Given the initial successes, a Stage Two expansion programme was completed in June 2009, which involved a US$50 million investment to boost the mine’s production to 3.7Mlb a year. The Company further detailed: “This involved upgrading the recycle crushing circuit and feed conveyor, expanding the cyclone circuit and installing a new pre-leach thickener, additional leach capacity, heaters, high-density thickeners and IX columns. It also involved the expansion of the new drier, including the feed arrangement, increasing the capacity of reagent dosing, the construction of additional motor control centre (MCC) buildings and upgrading the tailings disposal.” 

In order to deliver the additional feed required for the Stage Two expansion, LHM had to increase its mining fleet and enhance its logistical capabilities to ensure safe passage of the final product to the port.

Additionally, Stage Three expansion was completed in March 2012 which saw annual production increase to 5.29Mlb of U3O8 a year and further improvements to the above production methodologies listed in Stage Two. The Company continued: “Stage Four began in the last quarter of 2012 when we received environmental impact assessment approvals from the Namibian government. We have now begun the bankable feasibility study which will see us expand the mine geographically.” 

 “The feasibility study for Stage Four expansion is investigating the viability of setting up a new 8.7Mlb per annum production plant adjacent to the existing one. It will also investigate the potential of heap leaching or upgrading the material and mineralised waste rock with a below cut-off grade to recover an additional 1.3Mlbs of uranium. As stated previously, the expansion will not occur until there has been a substantial increase in incentive uranium price.”

The latest piece of significant news from the Company came in July last year, when Paladin Energy entered into an agreement to sell a 25 percent stake in LHM to a wholly-owned subsidiary of China National Nuclear Corporation, CNNC Overseas Uranium Holding Limited. “This agreement allows CNNC to purchase its pro-rata share of product at the prevailing market spot price and it is expected that the agreement will enhance the long-term growth and development of the Langer Heinrich operation,” emphasised the mining house.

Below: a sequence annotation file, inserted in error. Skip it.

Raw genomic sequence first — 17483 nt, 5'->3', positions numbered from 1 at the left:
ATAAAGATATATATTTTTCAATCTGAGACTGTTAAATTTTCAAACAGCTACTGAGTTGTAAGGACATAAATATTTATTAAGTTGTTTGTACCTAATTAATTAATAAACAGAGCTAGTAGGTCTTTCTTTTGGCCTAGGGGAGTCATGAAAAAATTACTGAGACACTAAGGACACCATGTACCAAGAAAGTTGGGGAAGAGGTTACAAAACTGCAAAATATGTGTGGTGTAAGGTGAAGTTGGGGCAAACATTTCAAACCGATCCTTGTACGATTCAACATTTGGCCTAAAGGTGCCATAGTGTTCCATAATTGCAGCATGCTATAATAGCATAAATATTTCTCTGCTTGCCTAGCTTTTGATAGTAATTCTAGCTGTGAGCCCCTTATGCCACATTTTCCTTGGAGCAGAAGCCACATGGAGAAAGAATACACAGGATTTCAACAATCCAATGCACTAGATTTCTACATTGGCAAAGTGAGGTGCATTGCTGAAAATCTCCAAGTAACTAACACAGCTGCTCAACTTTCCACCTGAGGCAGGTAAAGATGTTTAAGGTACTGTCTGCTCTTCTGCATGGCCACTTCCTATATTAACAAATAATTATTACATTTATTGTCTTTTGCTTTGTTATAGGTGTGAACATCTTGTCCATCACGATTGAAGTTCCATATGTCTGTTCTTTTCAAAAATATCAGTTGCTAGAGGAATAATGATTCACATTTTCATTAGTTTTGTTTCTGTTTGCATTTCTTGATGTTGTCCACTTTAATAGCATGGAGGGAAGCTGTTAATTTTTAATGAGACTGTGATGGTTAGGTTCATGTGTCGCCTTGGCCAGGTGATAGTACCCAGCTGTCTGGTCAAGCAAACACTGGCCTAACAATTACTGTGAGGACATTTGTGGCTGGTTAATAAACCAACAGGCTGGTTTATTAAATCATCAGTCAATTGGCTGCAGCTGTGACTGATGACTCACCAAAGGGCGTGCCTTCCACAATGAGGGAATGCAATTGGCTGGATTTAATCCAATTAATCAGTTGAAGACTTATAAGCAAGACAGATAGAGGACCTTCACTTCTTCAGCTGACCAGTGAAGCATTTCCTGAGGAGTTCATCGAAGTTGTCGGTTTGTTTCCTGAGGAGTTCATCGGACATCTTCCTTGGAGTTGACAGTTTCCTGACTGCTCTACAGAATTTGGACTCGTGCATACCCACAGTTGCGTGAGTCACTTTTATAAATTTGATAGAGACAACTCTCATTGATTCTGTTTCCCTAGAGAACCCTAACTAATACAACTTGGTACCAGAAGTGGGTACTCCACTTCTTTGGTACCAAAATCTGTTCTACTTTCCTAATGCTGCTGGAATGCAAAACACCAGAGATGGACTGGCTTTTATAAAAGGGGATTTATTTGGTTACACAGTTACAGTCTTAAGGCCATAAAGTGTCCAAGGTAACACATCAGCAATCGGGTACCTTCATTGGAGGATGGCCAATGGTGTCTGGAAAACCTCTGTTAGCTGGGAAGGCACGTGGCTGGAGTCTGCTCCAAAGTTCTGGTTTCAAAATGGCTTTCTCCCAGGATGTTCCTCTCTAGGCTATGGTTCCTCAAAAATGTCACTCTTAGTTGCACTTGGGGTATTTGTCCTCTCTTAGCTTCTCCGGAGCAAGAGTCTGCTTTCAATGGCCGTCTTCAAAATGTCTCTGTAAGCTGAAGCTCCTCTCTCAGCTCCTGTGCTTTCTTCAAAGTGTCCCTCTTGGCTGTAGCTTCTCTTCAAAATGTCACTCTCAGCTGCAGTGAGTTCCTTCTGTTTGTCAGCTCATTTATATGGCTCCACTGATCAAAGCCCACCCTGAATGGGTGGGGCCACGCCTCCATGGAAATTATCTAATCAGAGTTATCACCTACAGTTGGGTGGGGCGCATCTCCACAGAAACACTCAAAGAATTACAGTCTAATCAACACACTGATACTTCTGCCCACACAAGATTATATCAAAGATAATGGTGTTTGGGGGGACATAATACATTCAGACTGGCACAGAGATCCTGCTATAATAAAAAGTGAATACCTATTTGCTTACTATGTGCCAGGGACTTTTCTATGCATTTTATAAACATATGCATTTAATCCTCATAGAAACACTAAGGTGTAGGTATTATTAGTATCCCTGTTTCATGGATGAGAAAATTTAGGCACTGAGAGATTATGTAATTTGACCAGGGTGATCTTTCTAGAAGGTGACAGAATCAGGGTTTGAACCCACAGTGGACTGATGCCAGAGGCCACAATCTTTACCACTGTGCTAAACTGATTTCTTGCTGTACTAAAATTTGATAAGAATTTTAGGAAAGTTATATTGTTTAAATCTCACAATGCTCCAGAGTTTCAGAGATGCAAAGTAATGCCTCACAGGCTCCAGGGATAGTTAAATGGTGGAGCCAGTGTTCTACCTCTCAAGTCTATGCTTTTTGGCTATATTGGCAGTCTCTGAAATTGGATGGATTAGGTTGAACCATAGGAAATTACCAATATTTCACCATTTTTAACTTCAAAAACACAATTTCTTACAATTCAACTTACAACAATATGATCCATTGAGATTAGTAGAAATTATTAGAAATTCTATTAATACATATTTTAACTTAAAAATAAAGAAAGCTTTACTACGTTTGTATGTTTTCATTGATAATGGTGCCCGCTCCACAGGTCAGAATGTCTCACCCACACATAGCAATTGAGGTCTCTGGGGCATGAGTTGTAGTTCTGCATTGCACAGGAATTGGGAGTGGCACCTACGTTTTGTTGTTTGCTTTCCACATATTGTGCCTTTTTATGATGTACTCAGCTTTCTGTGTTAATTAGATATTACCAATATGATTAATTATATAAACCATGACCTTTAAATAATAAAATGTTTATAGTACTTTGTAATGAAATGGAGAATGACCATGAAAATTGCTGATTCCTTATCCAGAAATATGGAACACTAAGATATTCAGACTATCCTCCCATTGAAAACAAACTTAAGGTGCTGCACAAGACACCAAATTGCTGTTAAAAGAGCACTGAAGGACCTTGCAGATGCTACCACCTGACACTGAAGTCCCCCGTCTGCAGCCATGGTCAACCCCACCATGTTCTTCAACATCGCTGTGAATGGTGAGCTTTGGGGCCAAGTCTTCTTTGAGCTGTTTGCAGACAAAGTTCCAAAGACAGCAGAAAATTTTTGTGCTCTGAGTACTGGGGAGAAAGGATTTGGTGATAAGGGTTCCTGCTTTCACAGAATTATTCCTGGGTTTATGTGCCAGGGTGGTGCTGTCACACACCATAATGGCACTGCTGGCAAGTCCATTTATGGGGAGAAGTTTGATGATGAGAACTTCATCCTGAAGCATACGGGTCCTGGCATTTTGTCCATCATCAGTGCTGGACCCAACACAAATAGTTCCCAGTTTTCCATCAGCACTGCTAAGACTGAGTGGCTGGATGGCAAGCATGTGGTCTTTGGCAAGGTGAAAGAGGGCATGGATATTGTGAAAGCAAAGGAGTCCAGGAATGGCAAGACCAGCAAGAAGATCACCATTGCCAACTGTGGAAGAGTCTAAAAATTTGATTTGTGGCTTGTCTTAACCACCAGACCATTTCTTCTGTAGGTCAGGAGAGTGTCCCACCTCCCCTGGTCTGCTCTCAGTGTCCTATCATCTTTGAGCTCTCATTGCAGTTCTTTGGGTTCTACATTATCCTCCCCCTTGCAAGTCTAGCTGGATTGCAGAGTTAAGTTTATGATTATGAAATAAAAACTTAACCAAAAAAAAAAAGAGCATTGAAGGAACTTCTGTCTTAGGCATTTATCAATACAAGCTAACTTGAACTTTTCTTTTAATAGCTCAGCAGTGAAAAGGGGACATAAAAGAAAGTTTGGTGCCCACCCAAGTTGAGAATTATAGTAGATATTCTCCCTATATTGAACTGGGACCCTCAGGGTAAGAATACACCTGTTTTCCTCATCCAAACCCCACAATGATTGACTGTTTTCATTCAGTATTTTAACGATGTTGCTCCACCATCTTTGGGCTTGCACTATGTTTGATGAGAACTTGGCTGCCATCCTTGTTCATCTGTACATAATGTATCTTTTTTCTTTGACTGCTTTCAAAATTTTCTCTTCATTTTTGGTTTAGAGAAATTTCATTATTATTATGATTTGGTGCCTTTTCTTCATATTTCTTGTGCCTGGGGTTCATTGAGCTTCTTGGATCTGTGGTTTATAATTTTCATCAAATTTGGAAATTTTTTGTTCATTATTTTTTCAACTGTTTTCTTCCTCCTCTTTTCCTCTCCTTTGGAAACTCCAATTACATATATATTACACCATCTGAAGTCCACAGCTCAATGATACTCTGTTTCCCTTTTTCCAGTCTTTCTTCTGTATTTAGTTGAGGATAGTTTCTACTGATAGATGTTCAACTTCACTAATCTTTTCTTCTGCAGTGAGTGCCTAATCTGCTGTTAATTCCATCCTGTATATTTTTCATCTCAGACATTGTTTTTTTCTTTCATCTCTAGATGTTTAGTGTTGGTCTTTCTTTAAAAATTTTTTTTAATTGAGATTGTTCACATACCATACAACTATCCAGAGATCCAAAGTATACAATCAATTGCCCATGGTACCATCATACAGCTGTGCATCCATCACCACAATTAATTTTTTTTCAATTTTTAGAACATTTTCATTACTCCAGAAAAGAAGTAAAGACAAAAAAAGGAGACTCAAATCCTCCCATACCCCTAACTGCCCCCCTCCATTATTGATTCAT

Given the world’s divided opinion on nuclear energy, particularly since the March 2011 Great East Japan Earthquake and resultant tsunami which inflicted severe damage of the Fukushima Daiichi reactors, most countries have radically overhauled their comprehensive safety review of existing nuclear power plants; placing several projects on hold and having a knock-on effect that has caused a downturn in uranium mining. Post-Fukushima though, worldwide reactor plans have been re-affirmed and work has continued on reactors under construction.

Furthermore, the spot price for uranium has been showing signs of recovery since the global financial crisis, however for the first time since 2005, uranium reached a low point of below US$30 per lb of U3O8 in mid-2014, but this has not deterred Langer Heinrich Uranium as the Company is confident that the market will recover, given that the economy shows no signs of slowing down more generally. “The medium to long-term outlook for uranium is still extremely buoyant and is underpinned by the increasing demand for uranium to fuel existing and new reactors and the inability of the current uranium supply sector to significantly increase production.

“In line with this, many of Japan’s power plants are due to be restarted in 2015, which is an important step forward after the past four years since Fukushima. The pace of the restarts may remain slow, but the long-term outlook remains encouraging,” said the Company.

Worldwide, there are now 72 nuclear power plants under construction, ten more than at the time of Fukushima. This means there are 435 operational reactors that consume more than 170Mlb per annum of U3O8, and the Paladin Group forecasts that global uranium demand will reach 230Mlb per annum by 2020 as Langer Heinrich Uranium concluded: “The global uranium production industry will struggle to meet this rapid growth in demand, however, we are in a strong position and can further increase production in line with this forecast when necessary via a Stage Four development.”